The Mojave desert is located at a higher elevation, is cooler, and known for its unique Joshua trees, a type of yucca tree, with thick spiny branches. The legend says that early Mormon settlers in the area named the yucca plant Joshua tree because it resembled the biblical figure of Joshua raising his arms in prayers towards the sky. The Colorado desert, on the other hand, is located at a much lower elevation and is home to bare vegetation including the Cholla cactus and Ocotillos. Don’t worry if the names are unfamiliar – by the time you have visited Joshua tree, you will remember what every plant was and how it looked. Joshua Tree is the best hands-on desert ecology lesson for the kids. 

The beautiful night sky at Joshua Tree (Photo – Pixabay)

Apart from the desert regions, Joshua Tree National Park also includes 5 oases where the California Fan Palm trees grow up towards the sky and water exists year-round. Other geological features include desert grasslands near the Coachella Valley, sand dunes, unique bare rock formations, and the San Andreas fault. Joshua Tree also has the darkest night skies and is great for stargazing if you can camp there. 

One Day in Joshua Tree Itinerary: Driving the Joshua Tree Scenic Drive

If you have an entire day in Joshua Tree, you can easily visit both the Mojave Desert – the one with the Joshua Trees – and the Colorado desert region. While most people prefer to enter the park via the west entrance, see the north entrance area and then drive south to exit via the Cottonwood Visitor Center, we choose to do the exact opposite. Our reason was pretty simple: we wanted to see the sunset among the Joshua Trees. And boy, we were glad to do so. Seeing the sunset behind the otherworldly Joshua Trees and photographing them bathed in twilight is one of my most memorable moments. 

We started from Palm Springs early in the morning. Grabbed a to-go breakfast and a date shake and drove towards the south entrance. We entered the park through Cottonwood Visitor Center and then drove north. We did the scenic drive through the national park toward the North entrance and finally exited via the West entrance. The total Joshua Tree scenic drive is around 100 miles including the Keys view road and takes about two and a half to three hours without hiking.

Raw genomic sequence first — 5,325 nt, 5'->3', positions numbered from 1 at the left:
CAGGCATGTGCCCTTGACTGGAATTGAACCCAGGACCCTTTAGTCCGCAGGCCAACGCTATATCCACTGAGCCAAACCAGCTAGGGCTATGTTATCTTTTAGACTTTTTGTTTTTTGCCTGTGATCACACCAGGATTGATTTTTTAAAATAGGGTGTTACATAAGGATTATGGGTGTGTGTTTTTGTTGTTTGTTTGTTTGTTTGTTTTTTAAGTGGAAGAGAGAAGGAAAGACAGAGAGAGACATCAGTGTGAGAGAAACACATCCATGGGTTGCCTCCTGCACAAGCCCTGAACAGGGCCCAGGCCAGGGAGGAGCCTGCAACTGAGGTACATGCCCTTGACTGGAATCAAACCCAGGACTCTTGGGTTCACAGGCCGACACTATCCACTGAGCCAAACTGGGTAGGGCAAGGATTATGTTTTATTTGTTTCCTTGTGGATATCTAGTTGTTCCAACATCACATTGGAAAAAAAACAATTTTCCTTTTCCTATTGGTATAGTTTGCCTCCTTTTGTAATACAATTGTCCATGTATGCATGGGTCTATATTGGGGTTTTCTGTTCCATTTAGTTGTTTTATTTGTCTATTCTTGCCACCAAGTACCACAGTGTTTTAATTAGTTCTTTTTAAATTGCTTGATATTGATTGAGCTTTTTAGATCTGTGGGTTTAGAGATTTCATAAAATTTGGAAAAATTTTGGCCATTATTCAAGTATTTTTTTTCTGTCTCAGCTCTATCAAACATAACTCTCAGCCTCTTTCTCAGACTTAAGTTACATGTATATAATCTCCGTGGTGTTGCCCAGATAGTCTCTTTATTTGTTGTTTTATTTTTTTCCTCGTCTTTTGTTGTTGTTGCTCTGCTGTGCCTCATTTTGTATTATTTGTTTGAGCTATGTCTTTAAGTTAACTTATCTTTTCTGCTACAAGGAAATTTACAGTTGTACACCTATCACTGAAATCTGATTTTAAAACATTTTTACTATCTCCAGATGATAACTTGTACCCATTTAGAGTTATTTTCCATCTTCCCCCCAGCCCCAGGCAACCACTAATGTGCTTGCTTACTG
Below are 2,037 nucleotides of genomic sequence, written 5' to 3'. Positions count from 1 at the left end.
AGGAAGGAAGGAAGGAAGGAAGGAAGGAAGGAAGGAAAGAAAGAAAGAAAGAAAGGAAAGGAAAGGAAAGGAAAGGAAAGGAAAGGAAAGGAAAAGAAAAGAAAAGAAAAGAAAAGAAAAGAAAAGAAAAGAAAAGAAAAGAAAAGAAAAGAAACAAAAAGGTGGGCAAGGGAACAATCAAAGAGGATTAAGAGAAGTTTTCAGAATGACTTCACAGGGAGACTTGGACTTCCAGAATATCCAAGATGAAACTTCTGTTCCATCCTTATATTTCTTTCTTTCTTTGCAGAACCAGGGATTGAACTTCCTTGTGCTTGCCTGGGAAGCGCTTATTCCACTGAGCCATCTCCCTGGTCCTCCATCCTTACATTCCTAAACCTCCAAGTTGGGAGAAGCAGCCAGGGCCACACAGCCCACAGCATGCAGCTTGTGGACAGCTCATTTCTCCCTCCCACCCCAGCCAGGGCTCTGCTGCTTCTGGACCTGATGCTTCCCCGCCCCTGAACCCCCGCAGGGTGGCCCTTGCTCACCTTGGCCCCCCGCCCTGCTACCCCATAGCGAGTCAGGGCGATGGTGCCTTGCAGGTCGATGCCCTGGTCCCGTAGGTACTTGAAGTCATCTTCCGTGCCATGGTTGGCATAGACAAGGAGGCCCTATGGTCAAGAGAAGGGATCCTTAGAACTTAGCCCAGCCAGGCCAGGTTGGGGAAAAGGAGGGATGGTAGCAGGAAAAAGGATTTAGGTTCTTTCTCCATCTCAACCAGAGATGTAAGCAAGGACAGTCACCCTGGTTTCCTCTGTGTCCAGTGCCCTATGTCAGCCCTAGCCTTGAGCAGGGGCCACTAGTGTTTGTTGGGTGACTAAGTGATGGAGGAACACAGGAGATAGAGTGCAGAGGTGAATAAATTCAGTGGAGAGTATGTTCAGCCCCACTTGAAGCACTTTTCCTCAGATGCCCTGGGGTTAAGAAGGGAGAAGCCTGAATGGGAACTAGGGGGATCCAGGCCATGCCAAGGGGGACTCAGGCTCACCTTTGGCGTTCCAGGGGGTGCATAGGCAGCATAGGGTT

A stunning sunset among the Joshua Trees

If you want, you can easily follow our stops in the reverse order but we would recommend the south to north drive any day. The flat and barren landscape of the Colorado desert in the south makes way for the straggly forms of the Joshua tree in the Mojave desert and anticipating the transition at every turn is a beautiful experience. Here are the must-stops on a scenic drive through Joshua Tree that you can easily see in one day: 

Bajada Nature Trail

Bajada means the slope at a mountain’s base. After turning towards the national park, you will come across the Bajada Nature trailhead before reaching the Cottonwood Visitor Center. It’s a very small 0.3-mile nature walk in the non-fee area of the park and provides a wonderful introduction to the desert. The trial has lots of wildflowers in spring and offers opportunities for bird watching. Information placards describe the most important plants of the Colorado desert that can survive on the bajada including the ocotillo, cacti, indigo bush, etc. This trail is great to help kids understand how the different plants have adapted to the desert environment. 

Cottonwood Visitor Center

Cottonwood Visitor Center is a great place to start your day trip to Joshua tree. The visitor center is small but the park rangers are very helpful and will help you with ideas to spend 1 day inside Joshua Tree. If you are visiting in spring, they can guide you to areas with best flower blooms. You can pay the entrance fees, get maps, check out exhibits about ecology and history of the area, use the restroom, and buy souvenirs at the visitor center. I especially loved the pictures exhibit about animals that lived in the area hundreds of years ago. We also recommend purchasing water here as you won’t find any water once you venture inside the park. We found quite a few cacti blooming near the visitor center.

Cottonwood Spring Oasis Trail